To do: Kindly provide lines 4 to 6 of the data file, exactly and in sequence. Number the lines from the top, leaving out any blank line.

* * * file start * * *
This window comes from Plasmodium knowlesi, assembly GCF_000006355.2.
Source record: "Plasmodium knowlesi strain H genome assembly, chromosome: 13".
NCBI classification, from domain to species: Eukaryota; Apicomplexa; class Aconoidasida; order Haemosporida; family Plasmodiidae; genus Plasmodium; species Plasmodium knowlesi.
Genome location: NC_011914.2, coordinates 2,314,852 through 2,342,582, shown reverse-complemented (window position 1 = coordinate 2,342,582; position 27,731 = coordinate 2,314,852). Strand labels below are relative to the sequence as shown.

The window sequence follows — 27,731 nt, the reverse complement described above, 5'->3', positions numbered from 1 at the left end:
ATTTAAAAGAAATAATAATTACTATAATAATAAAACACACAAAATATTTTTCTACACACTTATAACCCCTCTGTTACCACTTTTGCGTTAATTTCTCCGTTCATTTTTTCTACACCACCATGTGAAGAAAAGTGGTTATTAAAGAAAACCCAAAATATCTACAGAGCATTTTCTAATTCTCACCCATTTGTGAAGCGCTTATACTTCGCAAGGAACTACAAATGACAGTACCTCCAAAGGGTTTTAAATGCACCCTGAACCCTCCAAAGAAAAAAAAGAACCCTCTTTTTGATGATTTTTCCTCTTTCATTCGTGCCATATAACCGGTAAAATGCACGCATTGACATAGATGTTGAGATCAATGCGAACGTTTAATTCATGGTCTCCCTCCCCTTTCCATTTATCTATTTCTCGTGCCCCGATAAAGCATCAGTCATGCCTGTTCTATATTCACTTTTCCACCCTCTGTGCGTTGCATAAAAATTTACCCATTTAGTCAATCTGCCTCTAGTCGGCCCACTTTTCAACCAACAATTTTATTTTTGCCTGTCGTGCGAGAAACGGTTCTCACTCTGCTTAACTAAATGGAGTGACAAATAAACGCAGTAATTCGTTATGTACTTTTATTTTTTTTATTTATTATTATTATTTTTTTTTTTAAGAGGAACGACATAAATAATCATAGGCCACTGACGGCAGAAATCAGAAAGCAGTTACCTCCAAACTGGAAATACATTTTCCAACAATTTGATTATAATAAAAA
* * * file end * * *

Genome location: NC_011914.2, coordinates 2,314,852 through 2,342,582, shown reverse-complemented (window position 1 = coordinate 2,342,582; position 27,731 = coordinate 2,314,852). Strand labels below are relative to the sequence as shown.

The window sequence follows — 27,731 nt, the reverse complement described above, 5'->3', positions numbered from 1 at the left end:
ATTTAAAAGAAATAATAATTACTATAATAATAAAACACACAAAATATTTTTCTACACACTTATAACCCCTCTGTTACCACTTTTGCGTTAATTTCTCCGTTCATTTTTTCTACACCACCATGTGAAGAAAAGTGGTTATTAAAGAAAACCCAAAATATCTACAGAGCATTTTCTAATTCTCACCCATTTGTGAAGCGCTTATACTTCGCAAGGAACTACAAATGACAGTACCTCCAAAGGGTTTTAAATGCACCCTGAACCCTCCAAAGAAAAAAAAGAACCCTCTTTTTGATGATTTTTCCTCTTTCATTCGTGCCATATAACCGGTAAAATGCACGCATTGACATAGATGTTGAGATCAATGCGAACGTTTAATTCATGGTCTCCCTCCCCTTTCCATTTATCTATTTCTCGTGCCCCGATAAAGCATCAGTCATGCCTGTTCTATATTCACTTTTCCACCCTCTGTGCGTTGCATAAAAATTTACCCATTTAGTCAATCTGCCTCTAGTCGGCCCACTTTTCAACCAACAATTTTATTTTTGCCTGTCGTGCGAGAAACGGTTCTCACTCTGCTTAACTAAATGGAGTGACAAATAAACGCAGTAATTCGTTATGTACTTTTATTTTTTTTATTTATTATTATTATTTTTTTTTTTAAGAGGAACGACATAAATAATCATAGGCCACTGACGGCAGAAATCAGAAAGCAGTTACCTCCAAACTGGAAATACATTTTCCAACAATTTGATTATAATAAAAA